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[ARSCLIST] Groups Praise Orphan Works Legislation Introduced In Senate and House


For Immediate Release: April 24, 2008 

Art Brodsky (PK): 202-518-0020 (o) 301-908-7715 (c) 

Tania Panczyk-Collins (APTS): 202-654-4222 (o) 773-220-9513 (c) 

Public Knowledge, the Internet Archive, Association of Public Television 
Stations and the Association of Research Libraries joined today to praise 
the work of Senate and House legislators for introducing legislation that 
would allow for greater use of “orphan works.” Those are books, music, 
photos or other works for which the copyright holder can’t be found by 
someone who wants to use the work in a way that normally would require 

Works can become “orphaned” for a number of reasons: the owner did not 
register the work, the owner sold rights in the work and did not register 
the transfer, the owner died and his heirs cannot be found. The U.S. 
Copyright Office found in January, 2006 that that the “orphan works problem 
is real and warrants attention.”

Senate Judiciary Committee Chairman Patrick Leahy (D-VT) and former panel 
Chairman Orrin Hatch (R-UT) introduced the Senate’s version, S. 2913. House 
Intellectual Property Subcommittee Chairman Howard Berman (D-CA), 
introduced his chamber’s bill with Judiciary Committee Chairman John 
Conyers, Jr. (D-MI), senior Committee Republican Lamar Smith (R-TX) and 
ranking Subcommittee member Howard Coble (R-NC).

While there are differences between the bills, the two pieces of 
legislation generally follow the Copyright Office recommendation that if a 
user conducts a reasonably diligent search, they are generally free from 
high copyright infringement damages; if an owner surfaces, they are 
compensated for the use of their work. The bills also promote creation of 
industry guidelines for conducting searches to find owners and encourage 
use of technology through online databases and visual recognition methods.

Gigi B. Sohn, president and co-founder of Public Knowledge, said that 
bills “begin to bring balance back to copyright law—finding owners to 
exploit works, encouraging use, promoting new creative uses of works. With 
these bills, much of our culture that would otherwise have been lost could 
be found and presented to new generations. We look forward to working with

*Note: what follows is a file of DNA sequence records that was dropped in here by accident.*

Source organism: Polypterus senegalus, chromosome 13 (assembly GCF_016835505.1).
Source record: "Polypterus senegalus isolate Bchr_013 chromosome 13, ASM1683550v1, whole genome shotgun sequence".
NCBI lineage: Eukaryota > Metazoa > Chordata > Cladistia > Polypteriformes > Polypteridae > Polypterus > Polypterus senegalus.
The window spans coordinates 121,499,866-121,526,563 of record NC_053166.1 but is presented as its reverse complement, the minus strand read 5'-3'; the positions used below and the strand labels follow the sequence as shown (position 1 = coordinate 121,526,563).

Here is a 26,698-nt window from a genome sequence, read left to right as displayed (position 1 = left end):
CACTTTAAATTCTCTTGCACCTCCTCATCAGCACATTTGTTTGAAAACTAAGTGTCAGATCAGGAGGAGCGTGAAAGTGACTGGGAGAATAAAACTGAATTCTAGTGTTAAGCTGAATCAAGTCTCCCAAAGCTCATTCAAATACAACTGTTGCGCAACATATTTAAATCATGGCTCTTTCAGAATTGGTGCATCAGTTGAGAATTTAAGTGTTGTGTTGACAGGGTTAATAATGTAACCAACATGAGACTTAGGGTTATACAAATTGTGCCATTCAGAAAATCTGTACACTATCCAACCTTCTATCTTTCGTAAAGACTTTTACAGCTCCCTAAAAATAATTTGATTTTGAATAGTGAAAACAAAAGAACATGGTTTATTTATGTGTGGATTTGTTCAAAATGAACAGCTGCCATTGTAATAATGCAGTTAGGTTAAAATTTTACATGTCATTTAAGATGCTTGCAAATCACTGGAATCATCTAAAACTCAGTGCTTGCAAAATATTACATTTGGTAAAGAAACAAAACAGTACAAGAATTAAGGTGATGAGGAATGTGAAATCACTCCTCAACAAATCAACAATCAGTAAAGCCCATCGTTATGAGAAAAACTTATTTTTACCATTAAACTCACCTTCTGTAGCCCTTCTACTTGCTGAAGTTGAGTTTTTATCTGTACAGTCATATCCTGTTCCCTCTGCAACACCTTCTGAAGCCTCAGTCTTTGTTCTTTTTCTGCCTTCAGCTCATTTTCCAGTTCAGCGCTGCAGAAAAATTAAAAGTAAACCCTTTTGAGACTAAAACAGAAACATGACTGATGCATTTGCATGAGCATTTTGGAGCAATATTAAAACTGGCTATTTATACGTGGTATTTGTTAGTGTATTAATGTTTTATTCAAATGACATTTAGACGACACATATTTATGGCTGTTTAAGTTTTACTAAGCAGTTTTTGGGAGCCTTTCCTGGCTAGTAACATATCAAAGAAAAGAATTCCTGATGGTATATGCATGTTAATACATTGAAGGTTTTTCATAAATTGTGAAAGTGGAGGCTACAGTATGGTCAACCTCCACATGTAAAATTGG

the committees to make certain the final legislation will allow users to 
have full access to the millions of works that have gone unused for 

Brewster Kahle, founder of the Internet Archive, a San Francisco-based 
organization dedicated to preserving a record of the Internet and to bring 
library materials to the Internet, also praised the legislation. “We 
appreciate that the bill sponsors provided a safe harbor for libraries and 
archives from penalties which have hindered our institutions from bringing 
digital access to millions of works, most of which are long out of print or 
never commercially sold.”

“This legislation is an important step forward in addressing the critical 
issue of how Public Television stations can use orphan works in the Digital 
Era,” Association of Public Television Stations Acting President and CEO 
Mark Erstling said. “By making it easier for stations to use this content, 
often with deep historical meaning, Congress will enable us to create new 
high-quality, educational and cultural programming and services. Solving 
this problem will also assist us as we embark on the creation of the 
American Archive, an exciting new initiative to digitize and preserve the 
vast archives of public broadcasting content, and make it available to the 
American public. We look forward to working with the House and Senate 
Judiciary Committees as the process moves forward.”

Prue Adler, Associate Executive Director of the Association of Research 
Libraries, said: “The library community is very encouraged by the 
introduction of these bills. Solving the orphan works problem is one of the 
library community’s top legislative priorities. We look forward to working 
with both chambers to fashion an effective framework that will encourage 
socially productive uses of culturally and historically significant works 
whose copyright owners cannot be identified or located.”

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